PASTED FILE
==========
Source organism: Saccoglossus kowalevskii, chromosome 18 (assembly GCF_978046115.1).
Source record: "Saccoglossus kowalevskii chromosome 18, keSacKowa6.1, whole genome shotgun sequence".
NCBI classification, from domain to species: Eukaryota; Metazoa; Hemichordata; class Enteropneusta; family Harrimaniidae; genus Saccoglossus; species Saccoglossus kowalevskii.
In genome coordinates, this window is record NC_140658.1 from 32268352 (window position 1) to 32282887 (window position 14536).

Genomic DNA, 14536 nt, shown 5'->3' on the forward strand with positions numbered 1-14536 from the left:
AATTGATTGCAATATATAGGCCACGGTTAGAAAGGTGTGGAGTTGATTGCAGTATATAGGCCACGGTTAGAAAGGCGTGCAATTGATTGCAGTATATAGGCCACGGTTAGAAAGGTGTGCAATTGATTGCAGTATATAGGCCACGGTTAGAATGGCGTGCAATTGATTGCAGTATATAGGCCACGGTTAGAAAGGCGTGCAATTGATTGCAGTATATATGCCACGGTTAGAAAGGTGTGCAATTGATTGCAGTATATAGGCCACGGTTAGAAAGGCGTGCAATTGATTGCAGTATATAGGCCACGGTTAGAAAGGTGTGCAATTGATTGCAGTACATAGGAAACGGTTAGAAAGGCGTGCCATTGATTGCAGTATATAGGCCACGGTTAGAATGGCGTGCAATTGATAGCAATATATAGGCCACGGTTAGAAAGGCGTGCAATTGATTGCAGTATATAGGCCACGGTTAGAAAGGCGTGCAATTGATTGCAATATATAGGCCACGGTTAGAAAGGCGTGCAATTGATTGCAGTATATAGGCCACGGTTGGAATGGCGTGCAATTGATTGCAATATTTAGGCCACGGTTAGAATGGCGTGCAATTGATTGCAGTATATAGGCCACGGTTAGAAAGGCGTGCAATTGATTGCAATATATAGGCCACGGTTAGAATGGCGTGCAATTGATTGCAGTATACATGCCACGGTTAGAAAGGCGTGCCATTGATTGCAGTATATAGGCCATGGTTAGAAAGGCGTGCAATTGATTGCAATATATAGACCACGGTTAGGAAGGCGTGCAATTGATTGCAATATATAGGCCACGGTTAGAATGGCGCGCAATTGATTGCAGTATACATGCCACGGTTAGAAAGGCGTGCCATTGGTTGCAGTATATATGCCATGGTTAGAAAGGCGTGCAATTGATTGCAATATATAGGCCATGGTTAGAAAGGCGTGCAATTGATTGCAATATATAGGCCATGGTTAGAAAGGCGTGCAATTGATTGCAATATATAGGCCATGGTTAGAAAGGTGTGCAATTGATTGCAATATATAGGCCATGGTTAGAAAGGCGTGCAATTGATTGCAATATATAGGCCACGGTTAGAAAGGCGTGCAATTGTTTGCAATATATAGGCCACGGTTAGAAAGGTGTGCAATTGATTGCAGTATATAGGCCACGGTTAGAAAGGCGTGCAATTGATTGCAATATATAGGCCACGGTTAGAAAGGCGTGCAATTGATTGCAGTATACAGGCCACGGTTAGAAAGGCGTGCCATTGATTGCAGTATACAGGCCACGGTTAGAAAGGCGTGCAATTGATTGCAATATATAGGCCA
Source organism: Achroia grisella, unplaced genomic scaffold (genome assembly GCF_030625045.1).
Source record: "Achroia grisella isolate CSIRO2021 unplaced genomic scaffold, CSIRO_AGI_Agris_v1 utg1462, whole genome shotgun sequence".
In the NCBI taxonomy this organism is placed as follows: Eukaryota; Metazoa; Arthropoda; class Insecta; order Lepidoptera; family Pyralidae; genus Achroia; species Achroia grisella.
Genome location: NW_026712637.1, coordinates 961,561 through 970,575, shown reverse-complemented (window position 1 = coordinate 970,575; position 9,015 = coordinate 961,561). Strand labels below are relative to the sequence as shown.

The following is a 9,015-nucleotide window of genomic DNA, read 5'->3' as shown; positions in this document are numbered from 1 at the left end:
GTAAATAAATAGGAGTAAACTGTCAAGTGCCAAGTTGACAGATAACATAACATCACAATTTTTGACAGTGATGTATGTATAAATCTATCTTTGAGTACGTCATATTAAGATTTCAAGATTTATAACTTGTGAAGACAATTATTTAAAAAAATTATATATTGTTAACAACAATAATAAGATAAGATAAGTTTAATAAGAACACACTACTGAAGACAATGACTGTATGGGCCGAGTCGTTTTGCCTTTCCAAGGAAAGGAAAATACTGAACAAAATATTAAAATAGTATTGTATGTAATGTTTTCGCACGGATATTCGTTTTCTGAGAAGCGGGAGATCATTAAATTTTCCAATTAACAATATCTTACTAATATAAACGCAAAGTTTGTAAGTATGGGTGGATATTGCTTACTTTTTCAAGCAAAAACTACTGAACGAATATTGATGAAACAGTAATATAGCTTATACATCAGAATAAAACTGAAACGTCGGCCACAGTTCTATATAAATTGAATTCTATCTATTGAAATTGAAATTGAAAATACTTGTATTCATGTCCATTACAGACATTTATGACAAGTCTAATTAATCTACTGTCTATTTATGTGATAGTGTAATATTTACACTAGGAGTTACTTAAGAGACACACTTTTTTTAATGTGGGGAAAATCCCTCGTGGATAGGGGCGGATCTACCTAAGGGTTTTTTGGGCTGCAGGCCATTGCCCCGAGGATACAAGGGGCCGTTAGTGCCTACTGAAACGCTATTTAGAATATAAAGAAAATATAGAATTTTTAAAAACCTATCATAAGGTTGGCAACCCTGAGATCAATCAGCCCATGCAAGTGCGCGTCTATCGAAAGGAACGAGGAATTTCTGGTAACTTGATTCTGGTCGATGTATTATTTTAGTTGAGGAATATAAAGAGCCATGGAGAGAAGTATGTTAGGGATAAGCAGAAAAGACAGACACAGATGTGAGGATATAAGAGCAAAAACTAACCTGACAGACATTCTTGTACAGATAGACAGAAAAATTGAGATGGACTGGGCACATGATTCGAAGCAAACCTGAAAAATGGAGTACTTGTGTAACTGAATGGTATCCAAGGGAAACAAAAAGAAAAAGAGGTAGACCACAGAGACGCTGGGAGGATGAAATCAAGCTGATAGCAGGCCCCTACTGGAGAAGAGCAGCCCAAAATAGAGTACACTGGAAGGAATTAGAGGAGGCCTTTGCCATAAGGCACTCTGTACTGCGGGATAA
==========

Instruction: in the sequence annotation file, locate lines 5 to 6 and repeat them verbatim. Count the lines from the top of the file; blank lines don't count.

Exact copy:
Genomic DNA, 14536 nt, shown 5'->3' on the forward strand with positions numbered 1-14536 from the left:
AATTGATTGCAATATATAGGCCACGGTTAGAAAGGTGTGGAGTTGATTGCAGTATATAGGCCACGGTTAGAAAGGCGTGCAATTGATTGCAGTATATAGGCCACGGTTAGAAAGGTGTGCAATTGATTGCAGTATATAGGCCACGGTTAGAATGGCGTGCAATTGATTGCAGTATATAGGCCACGGTTAGAAAGGCGTGCAATTGATTGCAGTATATATGCCACGGTTAGAAAGGTGTGCAATTGATTGCAGTATATAGGCCACGGTTAGAAAGGCGTGCAATTGATTGCAGTATATAGGCCACGGTTAGAAAGGTGTGCAATTGATTGCAGTACATAGGAAACGGTTAGAAAGGCGTGCCATTGATTGCAGTATATAGGCCACGGTTAGAATGGCGTGCAATTGATAGCAATATATAGGCCACGGTTAGAAAGGCGTGCAATTGATTGCAGTATATAGGCCACGGTTAGAAAGGCGTGCAATTGATTGCAATATATAGGCCACGGTTAGAAAGGCGTGCAATTGATTGCAGTATATAGGCCACGGTTGGAATGGCGTGCAATTGATTGCAATATTTAGGCCACGGTTAGAATGGCGTGCAATTGATTGCAGTATATAGGCCACGGTTAGAAAGGCGTGCAATTGATTGCAATATATAGGCCACGGTTAGAATGGCGTGCAATTGATTGCAGTATACATGCCACGGTTAGAAAGGCGTGCCATTGATTGCAGTATATAGGCCATGGTTAGAAAGGCGTGCAATTGATTGCAATATATAGACCACGGTTAGGAAGGCGTGCAATTGATTGCAATATATAGGCCACGGTTAGAATGGCGCGCAATTGATTGCAGTATACATGCCACGGTTAGAAAGGCGTGCCATTGGTTGCAGTATATATGCCATGGTTAGAAAGGCGTGCAATTGATTGCAATATATAGGCCATGGTTAGAAAGGCGTGCAATTGATTGCAATATATAGGCCATGGTTAGAAAGGCGTGCAATTGATTGCAATATATAGGCCATGGTTAGAAAGGTGTGCAATTGATTGCAATATATAGGCCATGGTTAGAAAGGCGTGCAATTGATTGCAATATATAGGCCACGGTTAGAAAGGCGTGCAATTGTTTGCAATATATAGGCCACGGTTAGAAAGGTGTGCAATTGATTGCAGTATATAGGCCACGGTTAGAAAGGCGTGCAATTGATTGCAATATATAGGCCACGGTTAGAAAGGCGTGCAATTGATTGCAGTATACAGGCCACGGTTAGAAAGGCGTGCCATTGATTGCAGTATACAGGCCACGGTTAGAAAGGCGTGCAATTGATTGCAATATATAGGCCA